s of Aleppo are blissfully cool. Narrow streets, under high stone vaults, opening onto fourteeth and fifteenth century khan
s through giant, nail studded iron doors. The ceilings flutter with writing
, on red, green, pink white plastic like Tibetan prayer flags
, but I don't know if these were religious, political, or 'sale
! sale! sale! everything must go
!' messages rustling in the breezes coming through the open windows at the hihest points in the domes.
I wandered for hours, back and forth, sniffing the cardomen
and the rose water
, and the sandalwood
which drifted through the air from the tiny shops that line the souk's streets. That beat the place where I'd started: I entered the covered part of the souks by the meat market, and came face to face with a shelf of sheep's heads, grinning evilly. Glistening dark kidneys
dangled from hooks behind, among ribs and innards. I took the first turning out of there, heading into the maze that runs from the old city walls to the citadel on top of a huge mound on the eastern side of the city.
The citadel dominates the entire city, with huge defensive walls on top of a steep stone-clad glacis
. Inside, the way goes left, right, and around, with every doorway guarded by stone lions, and grills above your head, through which boiling oil could be poured onto less welcome visitors than the tourists who shell out 300 syrian pounds for a green and white ticket to wander. Once inside, the citadel opens up, to a bright white tumble of walls and towers and a pair of mosques. At the very top is the throne room, restored to its old glory with massively intricate painted, carved wood ceilings and walls, and a small fountain babbling away in the centre of the marble-tiled patterned floor. It's cool and dark and peaceful there, though watched over by the inevitable double portraits of the old and young Assads.
Every time I sit down to admire the view, or drink of cup of tea, I gain company. In Aleppo the offers are to 'visit my shop, see my antiques, my carpets, my silver'. In Palmyra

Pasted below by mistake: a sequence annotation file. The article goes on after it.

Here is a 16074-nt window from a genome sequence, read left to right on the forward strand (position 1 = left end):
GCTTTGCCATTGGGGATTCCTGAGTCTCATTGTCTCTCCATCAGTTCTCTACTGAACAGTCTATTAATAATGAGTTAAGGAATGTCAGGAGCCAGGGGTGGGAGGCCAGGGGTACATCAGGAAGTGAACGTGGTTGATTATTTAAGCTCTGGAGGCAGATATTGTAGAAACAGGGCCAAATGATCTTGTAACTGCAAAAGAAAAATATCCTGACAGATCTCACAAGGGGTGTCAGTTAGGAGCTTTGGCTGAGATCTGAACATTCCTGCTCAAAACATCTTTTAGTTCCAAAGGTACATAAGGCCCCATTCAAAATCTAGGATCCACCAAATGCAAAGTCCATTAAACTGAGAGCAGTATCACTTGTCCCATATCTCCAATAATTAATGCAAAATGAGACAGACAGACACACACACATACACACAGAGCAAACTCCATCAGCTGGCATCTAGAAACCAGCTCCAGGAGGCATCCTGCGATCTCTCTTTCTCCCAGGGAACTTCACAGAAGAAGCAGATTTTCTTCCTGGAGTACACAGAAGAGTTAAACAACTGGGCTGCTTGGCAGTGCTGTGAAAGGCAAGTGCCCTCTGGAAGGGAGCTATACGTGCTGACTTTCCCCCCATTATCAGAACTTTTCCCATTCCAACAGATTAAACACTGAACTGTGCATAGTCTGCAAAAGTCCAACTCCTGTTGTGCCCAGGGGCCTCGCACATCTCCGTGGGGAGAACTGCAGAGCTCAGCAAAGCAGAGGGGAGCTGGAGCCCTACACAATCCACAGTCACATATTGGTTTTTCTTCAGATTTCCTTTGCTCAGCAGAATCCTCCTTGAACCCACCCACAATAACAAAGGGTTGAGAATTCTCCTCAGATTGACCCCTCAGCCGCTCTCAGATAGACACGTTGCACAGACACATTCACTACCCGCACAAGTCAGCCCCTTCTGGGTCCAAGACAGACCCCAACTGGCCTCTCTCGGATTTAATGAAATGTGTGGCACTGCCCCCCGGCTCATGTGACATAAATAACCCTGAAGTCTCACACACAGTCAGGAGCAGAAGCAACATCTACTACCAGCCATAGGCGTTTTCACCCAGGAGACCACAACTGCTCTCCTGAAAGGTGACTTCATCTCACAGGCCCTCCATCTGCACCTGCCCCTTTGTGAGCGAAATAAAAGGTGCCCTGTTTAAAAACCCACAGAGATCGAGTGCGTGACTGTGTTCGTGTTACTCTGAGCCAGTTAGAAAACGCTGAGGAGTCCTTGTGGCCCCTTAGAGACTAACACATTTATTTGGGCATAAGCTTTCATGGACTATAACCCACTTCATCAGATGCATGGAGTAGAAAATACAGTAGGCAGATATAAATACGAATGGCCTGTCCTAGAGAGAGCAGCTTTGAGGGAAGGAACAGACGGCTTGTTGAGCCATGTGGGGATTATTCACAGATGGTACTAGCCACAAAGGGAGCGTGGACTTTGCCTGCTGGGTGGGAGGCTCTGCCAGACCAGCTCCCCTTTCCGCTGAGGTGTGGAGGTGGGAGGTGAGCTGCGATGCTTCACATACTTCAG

it was 'see my garden, drink tea, eat dinner, just you and me
' or, 'ride a camel
?' In Damascus
, it's 'have tea, have a chat about the time I was in London
.' In Deir ez Zur, it was 'hello! what is your name? FUCK YOU FUCK YOU TOURIST
I spent an hour sitting with one of the most charming kids on the planet. Thirteen years old. He'll make a killer business man one day. He's more than halfway there now. He's being coached in English, and sales, by his nine uncles. ('Don't be pushy. This is an English lady. Polite. Say please
and thank you
and excuse me
. No rushing. Germans, then you can be a little pushy. No, no, too quick on the price. Wait, talk a little.') I met seven of the uncles - all have the same scrunched up eyes when they smile, the same English accent, and the same taste in puns. The youngun coached me on proper dealing in the souk, warning me off the commission
agents, explaining how it worked, warned me of the very new antiques, walked me through the souk, telling me not to answer when people call out 'where you from' because otherwise, in minutes, everyone will be claiming their cousin went to England, pointing the prettiest way through to the citadel.
Tomorrow evening I will head to Raqqa, to visit Resefah as early as possible the next morning before the heat settles in, if, of course, I can get transport (not an easy task on a friday). There's no point trying to get out there to see it tomorrow, the taxi men will all be enjoying their holiday.
I'm enjoying mine...